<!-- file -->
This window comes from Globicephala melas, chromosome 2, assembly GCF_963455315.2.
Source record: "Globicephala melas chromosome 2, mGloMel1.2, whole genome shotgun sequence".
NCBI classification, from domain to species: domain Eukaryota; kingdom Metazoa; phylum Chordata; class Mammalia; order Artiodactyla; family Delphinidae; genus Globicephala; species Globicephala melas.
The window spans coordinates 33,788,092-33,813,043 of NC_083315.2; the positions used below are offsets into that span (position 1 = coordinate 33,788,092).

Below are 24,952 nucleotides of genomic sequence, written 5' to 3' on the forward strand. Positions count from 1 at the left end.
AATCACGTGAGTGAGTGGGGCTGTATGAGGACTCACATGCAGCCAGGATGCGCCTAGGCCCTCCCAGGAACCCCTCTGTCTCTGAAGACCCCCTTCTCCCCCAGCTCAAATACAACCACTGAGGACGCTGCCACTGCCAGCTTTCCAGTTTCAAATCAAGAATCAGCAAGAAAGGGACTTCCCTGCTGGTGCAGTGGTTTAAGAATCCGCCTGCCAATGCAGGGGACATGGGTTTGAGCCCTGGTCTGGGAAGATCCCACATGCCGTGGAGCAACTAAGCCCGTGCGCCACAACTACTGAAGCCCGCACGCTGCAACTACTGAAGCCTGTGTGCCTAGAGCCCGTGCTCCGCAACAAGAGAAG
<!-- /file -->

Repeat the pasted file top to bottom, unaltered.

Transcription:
This window comes from Globicephala melas, chromosome 2, assembly GCF_963455315.2.
Source record: "Globicephala melas chromosome 2, mGloMel1.2, whole genome shotgun sequence".
NCBI classification, from domain to species: domain Eukaryota; kingdom Metazoa; phylum Chordata; class Mammalia; order Artiodactyla; family Delphinidae; genus Globicephala; species Globicephala melas.
The window spans coordinates 33,788,092-33,813,043 of NC_083315.2; the positions used below are offsets into that span (position 1 = coordinate 33,788,092).

Below are 24,952 nucleotides of genomic sequence, written 5' to 3' on the forward strand. Positions count from 1 at the left end.
AATCACGTGAGTGAGTGGGGCTGTATGAGGACTCACATGCAGCCAGGATGCGCCTAGGCCCTCCCAGGAACCCCTCTGTCTCTGAAGACCCCCTTCTCCCCCAGCTCAAATACAACCACTGAGGACGCTGCCACTGCCAGCTTTCCAGTTTCAAATCAAGAATCAGCAAGAAAGGGACTTCCCTGCTGGTGCAGTGGTTTAAGAATCCGCCTGCCAATGCAGGGGACATGGGTTTGAGCCCTGGTCTGGGAAGATCCCACATGCCGTGGAGCAACTAAGCCCGTGCGCCACAACTACTGAAGCCCGCACGCTGCAACTACTGAAGCCTGTGTGCCTAGAGCCCGTGCTCCGCAACAAGAGAAG